Posted on May 11, 2021
Hurricane-force winds and a 14-foot storm surge submerged roughly 80% of the bowl-shaped city, causing an estimated $100 million worth of damage.
Now, the city is breaking ground on a multimillion-dollar resiliency project aimed at preparing for the next storm.
“We know that, given the impact of climate change, it is not a question of if,” said Dawn Zimmer, who was the city’s mayor at the time and turned down a re-election campaign to focus on climate change resiliency. “It is when Hoboken and this region will be struck by another severe storm.”
At a groundbreaking Thursday morning on the Hoboken waterfront, state, local, and federal officials touted the roughly $230 million Rebuild By Design project as a model of resilient development.
“Government can work when we have the will to make it work,” said U.S. Secretary of Housing and Urban Development Marcia Fudge, who attended Thursday’s groundbreaking as part of her first official trip. “President Biden and Vice President Harris are serious about resiliency and prepping for the future. That is what infrastructure is. It is a foundation to build for the future.”
In 2014, the federal government announced that Hoboken was one of six locations selected for a storm resiliency grant from the federal Department of Housing and Urban Development. The city was awarded $230 million for a proposal that came to include four components: Resist, Delay, Store and Discharge, each named for the function they will perform.
Construction on the project will start with a $5 million slate of modifications to Hoboken’s sewer system as part of the “Discharge” component. Construction crews will separate the city’s sewer system into separate lines for stormwater and sanitation, a move aimed at avoiding what Zimmer called “a toxic brew of Hudson River water combined with raw sewage” during Sandy.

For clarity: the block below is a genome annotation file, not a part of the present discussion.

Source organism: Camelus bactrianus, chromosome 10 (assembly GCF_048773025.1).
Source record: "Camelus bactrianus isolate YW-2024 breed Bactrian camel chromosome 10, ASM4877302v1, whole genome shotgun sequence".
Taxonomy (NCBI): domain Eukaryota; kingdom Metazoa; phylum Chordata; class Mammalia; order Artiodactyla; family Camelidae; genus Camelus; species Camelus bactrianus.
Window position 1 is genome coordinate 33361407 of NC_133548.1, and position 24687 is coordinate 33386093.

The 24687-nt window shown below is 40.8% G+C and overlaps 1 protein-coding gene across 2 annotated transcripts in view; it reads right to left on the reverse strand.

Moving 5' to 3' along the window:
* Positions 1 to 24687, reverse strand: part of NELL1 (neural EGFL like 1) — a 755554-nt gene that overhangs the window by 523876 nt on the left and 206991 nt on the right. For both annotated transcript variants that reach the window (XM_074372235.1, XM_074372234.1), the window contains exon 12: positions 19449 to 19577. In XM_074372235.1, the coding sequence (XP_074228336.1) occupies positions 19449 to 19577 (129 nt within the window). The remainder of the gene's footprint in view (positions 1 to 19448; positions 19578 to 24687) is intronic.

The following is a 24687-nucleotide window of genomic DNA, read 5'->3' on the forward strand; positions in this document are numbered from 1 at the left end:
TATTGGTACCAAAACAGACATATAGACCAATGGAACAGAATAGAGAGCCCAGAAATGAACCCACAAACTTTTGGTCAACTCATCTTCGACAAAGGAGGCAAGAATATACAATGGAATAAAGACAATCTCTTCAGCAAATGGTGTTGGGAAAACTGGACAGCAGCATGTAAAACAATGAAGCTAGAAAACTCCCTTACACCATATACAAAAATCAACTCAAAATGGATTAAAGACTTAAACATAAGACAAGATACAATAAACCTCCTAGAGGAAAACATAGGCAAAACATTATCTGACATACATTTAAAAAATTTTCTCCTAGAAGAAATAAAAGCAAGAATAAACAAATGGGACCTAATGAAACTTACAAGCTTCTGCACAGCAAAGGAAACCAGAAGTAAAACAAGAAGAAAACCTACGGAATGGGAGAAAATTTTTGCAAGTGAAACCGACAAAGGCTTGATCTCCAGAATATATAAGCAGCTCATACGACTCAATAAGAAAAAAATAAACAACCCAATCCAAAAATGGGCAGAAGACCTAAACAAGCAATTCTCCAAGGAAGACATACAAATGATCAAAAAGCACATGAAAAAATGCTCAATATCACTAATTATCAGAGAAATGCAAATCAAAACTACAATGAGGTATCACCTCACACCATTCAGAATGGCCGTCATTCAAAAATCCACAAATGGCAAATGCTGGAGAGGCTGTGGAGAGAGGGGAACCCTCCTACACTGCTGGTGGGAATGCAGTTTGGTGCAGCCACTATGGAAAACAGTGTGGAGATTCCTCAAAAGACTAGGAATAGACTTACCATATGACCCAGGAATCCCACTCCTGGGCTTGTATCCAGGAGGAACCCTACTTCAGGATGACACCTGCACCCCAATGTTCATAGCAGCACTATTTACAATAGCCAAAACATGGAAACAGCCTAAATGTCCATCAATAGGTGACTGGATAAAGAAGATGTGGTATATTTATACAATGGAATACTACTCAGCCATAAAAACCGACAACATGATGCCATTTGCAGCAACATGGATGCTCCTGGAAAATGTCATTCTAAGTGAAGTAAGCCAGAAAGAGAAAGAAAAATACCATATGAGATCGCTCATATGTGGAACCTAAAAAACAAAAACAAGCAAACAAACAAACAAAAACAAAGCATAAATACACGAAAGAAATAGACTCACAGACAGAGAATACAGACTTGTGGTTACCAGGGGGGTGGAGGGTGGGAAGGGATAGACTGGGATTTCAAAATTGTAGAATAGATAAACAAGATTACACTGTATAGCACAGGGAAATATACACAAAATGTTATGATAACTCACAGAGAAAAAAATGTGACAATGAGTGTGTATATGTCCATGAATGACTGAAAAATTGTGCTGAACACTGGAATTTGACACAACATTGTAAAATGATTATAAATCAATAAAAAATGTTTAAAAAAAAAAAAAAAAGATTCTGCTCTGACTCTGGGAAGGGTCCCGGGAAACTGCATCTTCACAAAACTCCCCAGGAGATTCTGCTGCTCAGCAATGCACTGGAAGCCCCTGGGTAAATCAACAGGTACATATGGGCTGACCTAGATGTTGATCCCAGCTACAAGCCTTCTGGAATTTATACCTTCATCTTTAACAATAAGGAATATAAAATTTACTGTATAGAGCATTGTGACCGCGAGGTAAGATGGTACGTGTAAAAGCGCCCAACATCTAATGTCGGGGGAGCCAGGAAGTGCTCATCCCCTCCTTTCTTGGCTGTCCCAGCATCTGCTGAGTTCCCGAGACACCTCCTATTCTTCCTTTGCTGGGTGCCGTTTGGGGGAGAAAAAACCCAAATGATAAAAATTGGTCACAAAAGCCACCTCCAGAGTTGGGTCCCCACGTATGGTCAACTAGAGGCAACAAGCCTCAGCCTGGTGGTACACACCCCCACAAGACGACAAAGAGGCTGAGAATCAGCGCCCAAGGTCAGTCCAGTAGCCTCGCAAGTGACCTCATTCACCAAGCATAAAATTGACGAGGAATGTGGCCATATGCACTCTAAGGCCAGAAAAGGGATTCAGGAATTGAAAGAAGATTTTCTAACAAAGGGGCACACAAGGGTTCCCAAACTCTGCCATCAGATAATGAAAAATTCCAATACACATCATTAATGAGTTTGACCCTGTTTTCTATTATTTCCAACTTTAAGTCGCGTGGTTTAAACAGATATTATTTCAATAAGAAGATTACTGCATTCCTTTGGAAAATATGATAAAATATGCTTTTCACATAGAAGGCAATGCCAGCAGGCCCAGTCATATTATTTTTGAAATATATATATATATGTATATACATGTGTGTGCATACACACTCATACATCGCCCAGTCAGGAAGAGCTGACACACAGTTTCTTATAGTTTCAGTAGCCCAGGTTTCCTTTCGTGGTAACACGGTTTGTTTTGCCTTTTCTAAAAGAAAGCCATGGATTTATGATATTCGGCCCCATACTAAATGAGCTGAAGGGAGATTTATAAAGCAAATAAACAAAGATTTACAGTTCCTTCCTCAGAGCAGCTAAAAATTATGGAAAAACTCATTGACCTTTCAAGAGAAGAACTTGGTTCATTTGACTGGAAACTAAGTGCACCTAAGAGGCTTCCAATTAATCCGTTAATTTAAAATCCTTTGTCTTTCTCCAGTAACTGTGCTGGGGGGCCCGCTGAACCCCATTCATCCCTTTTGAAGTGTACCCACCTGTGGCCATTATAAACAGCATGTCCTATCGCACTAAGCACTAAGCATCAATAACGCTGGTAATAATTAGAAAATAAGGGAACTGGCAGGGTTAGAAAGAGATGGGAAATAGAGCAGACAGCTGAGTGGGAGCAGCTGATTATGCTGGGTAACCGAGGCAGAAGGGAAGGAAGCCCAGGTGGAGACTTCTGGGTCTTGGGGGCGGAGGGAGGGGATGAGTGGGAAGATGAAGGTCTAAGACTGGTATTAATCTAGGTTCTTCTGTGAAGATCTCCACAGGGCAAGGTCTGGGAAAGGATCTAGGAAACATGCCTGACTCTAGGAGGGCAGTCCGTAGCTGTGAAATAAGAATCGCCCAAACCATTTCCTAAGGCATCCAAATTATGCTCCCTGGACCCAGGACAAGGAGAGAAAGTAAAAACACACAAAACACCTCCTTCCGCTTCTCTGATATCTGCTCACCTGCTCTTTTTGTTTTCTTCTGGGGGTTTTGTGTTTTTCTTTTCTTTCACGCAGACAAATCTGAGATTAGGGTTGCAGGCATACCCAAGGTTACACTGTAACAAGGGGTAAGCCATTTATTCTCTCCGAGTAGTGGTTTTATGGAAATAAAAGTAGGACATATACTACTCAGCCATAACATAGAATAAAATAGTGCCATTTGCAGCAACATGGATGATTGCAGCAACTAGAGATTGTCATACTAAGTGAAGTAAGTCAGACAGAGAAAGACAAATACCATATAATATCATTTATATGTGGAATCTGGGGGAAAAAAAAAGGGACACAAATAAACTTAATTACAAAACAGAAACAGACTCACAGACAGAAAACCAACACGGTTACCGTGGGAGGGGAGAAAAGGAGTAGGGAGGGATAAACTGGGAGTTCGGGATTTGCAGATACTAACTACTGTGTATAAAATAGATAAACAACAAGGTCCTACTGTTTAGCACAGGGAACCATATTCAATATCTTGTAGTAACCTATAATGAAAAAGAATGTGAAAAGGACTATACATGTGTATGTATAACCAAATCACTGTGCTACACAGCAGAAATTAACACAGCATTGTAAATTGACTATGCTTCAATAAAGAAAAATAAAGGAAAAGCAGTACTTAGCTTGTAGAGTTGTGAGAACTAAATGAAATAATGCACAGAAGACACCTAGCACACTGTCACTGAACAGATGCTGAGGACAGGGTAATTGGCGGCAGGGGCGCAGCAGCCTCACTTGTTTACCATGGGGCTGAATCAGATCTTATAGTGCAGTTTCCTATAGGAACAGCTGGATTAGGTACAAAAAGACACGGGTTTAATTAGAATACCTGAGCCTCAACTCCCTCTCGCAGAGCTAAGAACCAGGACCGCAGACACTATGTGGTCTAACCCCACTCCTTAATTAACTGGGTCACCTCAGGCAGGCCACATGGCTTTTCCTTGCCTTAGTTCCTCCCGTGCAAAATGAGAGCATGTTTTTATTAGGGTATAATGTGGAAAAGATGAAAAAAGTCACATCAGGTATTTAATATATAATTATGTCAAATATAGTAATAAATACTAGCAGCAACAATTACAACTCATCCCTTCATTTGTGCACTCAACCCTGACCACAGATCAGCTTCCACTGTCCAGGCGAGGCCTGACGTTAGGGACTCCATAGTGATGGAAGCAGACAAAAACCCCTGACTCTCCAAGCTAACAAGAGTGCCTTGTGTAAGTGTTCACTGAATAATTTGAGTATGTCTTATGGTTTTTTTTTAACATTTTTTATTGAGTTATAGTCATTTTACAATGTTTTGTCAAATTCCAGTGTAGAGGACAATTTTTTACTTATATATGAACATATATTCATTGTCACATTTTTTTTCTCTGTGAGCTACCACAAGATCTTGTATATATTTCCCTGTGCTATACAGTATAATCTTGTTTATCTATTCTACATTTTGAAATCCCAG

Following that step, officials plan to begin construction on the “Resist” component, a network of nearly 9,000 feet of barriers and flood walls. The structures will be spread throughout the city, from its border with Jersey City in the south to the Weehawken border to the north.
The city will also be protected by a network of “green and grey infrastructure,” according to the project’s website, which would incorporate basins, green roofs, and other water capture systems to mitigate flooding.
Construction on the project is slated for completion in 2025.
In his remarks Thursday, Hoboken Mayor Ravi Bhalla emphasized that the construction will be incorporated into the city’s landscape.
“We are not building these big ugly seawalls to push back storm surge,” Bhalla said. Instead, the barriers “will be built into the urban fabric of our community in a way that blends.”
New Jersey Gov. Phil Murphy called the project “the future of American infrastructure.”
“It will challenge and reset our very understanding of what it means to be a modern American coastal city in the face of climate change,” he said.